The verses in our parashah are not explicit as to whether the institution of monarchy altogether is an ideal or a concession. The verses about the appointment of the king, known as parashat hamelekh, alternate between describing the process as one initiated by the people, with questionable motivation, and one that is directed by God. “When you come to the land that the Lord your God gives you … and you say, ‘I will place upon me a king like all of the nations around me.’ You shall surely place upon yourself a king that the Lord your God chooses…”
The request for monarchy is issued by the people, and for the dubious reason of wanting to emulate the surrounding nations — and yet, the Torah goes on to describe the king as selected by God, and to use language that is often associated with divine commandment. There is a classical disagreement as to whether there is a mitzvah to appoint a king (Tosefta Sanhedrin 3c), and although most Jewish legal authorities ultimately rule that there is such a commandment, the language of the Torah reminds us nonetheless of the moral complexity and ambiguity of human authority.
The subsequent verses continue the see-saw effect: they recognize the grandeur of kingship while simultaneously seeking to curb it. The king is prohibited from having an excessive number of wives (defined by Talmud Sanhedrin 21a as more than 18), and from accumulating excessive wealth and horses so that he not return the people to Egypt in order to acquire horses. Ramban points out that the Torah’s prohibition against returning to Egypt is stated only in the context of returning in order to set up residence; it is permitted to go to Egypt to conduct commerce. Nonetheless, the Torah is concerned about a king’s potential desire to return to Egypt to buy horses because horses and Egypt represent, in the Torah, overconfidence in one’s own strength and underemphasis on faith and introspection.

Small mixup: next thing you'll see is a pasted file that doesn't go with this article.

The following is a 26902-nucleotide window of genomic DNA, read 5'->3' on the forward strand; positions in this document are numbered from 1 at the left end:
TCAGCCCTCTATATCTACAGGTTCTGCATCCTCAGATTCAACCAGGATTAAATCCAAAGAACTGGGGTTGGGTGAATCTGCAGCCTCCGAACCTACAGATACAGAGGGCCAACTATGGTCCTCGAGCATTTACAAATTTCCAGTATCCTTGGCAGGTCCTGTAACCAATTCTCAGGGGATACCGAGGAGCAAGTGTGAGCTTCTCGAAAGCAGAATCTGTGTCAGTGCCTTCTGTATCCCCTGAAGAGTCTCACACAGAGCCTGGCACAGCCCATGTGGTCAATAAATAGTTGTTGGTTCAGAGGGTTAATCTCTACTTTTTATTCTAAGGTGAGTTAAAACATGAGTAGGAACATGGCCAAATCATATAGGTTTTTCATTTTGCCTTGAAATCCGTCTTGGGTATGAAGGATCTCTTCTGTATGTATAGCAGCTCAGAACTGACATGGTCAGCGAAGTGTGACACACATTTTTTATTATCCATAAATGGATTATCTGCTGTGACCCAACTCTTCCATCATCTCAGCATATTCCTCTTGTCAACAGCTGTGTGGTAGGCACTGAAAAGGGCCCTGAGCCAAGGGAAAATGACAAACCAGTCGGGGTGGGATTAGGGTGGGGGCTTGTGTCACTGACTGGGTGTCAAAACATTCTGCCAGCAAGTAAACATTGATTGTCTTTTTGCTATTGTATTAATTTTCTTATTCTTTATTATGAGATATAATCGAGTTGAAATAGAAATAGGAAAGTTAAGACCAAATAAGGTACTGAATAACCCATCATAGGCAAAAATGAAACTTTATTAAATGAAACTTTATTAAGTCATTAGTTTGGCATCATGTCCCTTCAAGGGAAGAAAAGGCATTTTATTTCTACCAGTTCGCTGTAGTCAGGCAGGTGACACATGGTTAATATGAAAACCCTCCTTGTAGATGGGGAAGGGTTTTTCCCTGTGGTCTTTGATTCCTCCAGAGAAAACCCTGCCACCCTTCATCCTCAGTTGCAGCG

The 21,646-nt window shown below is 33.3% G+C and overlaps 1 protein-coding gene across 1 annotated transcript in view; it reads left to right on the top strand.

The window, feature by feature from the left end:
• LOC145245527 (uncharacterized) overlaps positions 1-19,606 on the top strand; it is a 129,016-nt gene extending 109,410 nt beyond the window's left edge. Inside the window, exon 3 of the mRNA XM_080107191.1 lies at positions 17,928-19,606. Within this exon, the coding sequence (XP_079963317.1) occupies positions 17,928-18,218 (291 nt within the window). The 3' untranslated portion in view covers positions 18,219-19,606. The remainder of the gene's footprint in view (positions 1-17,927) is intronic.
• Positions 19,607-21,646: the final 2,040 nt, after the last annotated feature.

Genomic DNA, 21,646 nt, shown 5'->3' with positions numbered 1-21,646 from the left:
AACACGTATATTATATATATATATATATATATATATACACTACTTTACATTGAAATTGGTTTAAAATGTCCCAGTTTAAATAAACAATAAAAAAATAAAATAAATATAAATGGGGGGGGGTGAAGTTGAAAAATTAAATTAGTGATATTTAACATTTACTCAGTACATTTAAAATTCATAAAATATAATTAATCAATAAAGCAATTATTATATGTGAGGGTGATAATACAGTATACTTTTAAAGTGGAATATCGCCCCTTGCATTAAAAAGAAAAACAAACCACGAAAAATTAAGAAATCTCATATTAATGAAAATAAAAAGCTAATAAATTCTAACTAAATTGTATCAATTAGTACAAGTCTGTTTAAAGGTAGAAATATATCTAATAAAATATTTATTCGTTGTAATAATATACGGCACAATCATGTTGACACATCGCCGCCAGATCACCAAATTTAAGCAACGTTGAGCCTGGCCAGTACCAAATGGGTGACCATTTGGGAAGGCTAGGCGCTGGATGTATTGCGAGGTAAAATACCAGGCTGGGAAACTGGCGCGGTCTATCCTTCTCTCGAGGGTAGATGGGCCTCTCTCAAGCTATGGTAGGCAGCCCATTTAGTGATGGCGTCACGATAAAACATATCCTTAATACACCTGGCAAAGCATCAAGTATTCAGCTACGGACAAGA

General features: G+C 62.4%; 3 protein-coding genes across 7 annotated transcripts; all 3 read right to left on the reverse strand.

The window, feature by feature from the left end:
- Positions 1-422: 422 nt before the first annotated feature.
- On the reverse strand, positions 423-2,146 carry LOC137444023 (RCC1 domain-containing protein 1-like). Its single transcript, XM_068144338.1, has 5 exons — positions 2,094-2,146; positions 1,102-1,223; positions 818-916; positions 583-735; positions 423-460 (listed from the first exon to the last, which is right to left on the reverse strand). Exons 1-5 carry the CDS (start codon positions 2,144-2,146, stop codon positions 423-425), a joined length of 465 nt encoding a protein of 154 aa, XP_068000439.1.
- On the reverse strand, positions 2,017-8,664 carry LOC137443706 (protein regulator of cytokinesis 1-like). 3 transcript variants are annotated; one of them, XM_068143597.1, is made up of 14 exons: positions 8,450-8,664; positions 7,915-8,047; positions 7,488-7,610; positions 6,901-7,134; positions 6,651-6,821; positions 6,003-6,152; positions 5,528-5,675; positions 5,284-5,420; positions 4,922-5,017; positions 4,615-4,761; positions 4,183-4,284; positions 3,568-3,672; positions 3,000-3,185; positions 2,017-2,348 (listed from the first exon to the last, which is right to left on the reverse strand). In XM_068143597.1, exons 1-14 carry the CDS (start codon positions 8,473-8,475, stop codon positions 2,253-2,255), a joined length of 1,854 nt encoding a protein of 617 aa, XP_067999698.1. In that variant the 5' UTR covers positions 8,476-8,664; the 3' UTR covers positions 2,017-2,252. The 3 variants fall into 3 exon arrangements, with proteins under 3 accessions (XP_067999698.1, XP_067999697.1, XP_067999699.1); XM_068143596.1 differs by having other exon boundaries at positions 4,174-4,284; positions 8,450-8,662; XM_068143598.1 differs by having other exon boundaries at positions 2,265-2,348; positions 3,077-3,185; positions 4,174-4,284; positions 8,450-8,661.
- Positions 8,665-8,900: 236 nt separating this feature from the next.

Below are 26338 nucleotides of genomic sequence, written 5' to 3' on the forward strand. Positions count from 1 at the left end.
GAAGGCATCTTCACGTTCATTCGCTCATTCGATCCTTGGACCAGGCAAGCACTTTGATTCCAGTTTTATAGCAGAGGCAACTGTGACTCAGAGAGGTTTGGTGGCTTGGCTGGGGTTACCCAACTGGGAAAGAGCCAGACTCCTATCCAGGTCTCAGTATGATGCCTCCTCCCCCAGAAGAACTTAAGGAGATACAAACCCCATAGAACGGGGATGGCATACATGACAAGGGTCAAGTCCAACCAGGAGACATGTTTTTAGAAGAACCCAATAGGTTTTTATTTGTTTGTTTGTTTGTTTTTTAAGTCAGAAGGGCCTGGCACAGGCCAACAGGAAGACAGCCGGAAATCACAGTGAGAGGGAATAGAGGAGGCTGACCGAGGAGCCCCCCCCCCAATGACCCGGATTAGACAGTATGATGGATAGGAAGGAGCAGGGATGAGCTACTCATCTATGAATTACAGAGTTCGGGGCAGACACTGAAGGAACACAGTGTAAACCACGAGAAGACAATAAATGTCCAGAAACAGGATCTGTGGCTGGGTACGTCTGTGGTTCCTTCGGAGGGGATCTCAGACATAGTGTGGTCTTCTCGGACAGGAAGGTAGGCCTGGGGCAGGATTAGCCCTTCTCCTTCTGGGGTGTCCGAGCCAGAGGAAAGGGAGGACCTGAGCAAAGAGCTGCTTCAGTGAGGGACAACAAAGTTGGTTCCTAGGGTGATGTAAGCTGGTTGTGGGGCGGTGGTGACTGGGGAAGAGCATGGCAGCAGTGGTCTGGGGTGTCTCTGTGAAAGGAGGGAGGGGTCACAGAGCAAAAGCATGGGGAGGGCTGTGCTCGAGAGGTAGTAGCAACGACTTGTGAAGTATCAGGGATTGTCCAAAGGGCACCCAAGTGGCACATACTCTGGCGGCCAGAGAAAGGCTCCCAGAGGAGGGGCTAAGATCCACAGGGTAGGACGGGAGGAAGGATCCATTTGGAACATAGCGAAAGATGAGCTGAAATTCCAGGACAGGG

The parashat hamelekh requires that the king write a sefer Torah to accompany him and to serve as his moral compass, and culminates with an explicit statement of the purpose of all of the rules that have been stated: “so that his heart not become haughty over his brothers, and that he not turn away from the commandment right or left . . .”
It is striking that the Torah contains no description of ideal forms of leadership or governance, or of any of the national roles or responsibilities incumbent upon the king. The parashat hamelekh is an example of a section of the Torah that makes a surprising, radical statement that, because of our familiarity with it, may pass unnoticed. Its thesis is that there are any number of forms of government that may be effective or appropriate in various circumstances, and that a vast range of personalities has the potential for excellent leadership. The only quality that is the sine qua non of legitimate leadership is humility that is coupled with a commitment to moral behavior.
Parashat Shoftim thus reflects an idealistic vision of a national leader who is also a person of spiritual depth and moral rectitude, and at the same time is explicit that humility in leadership is unnatural, and is achieved with difficulty. Ultimately, the Torah’s concern is not for a particular brand of leadership or governance, but to remind us of the danger of charisma and ego. As we seek to navigate our way through this very challenging period in our nation’s life, may we be blessed with the wisdom to discern true leaders and to make choices that reflect the values of malkhut shamayim, the kingdom of heaven.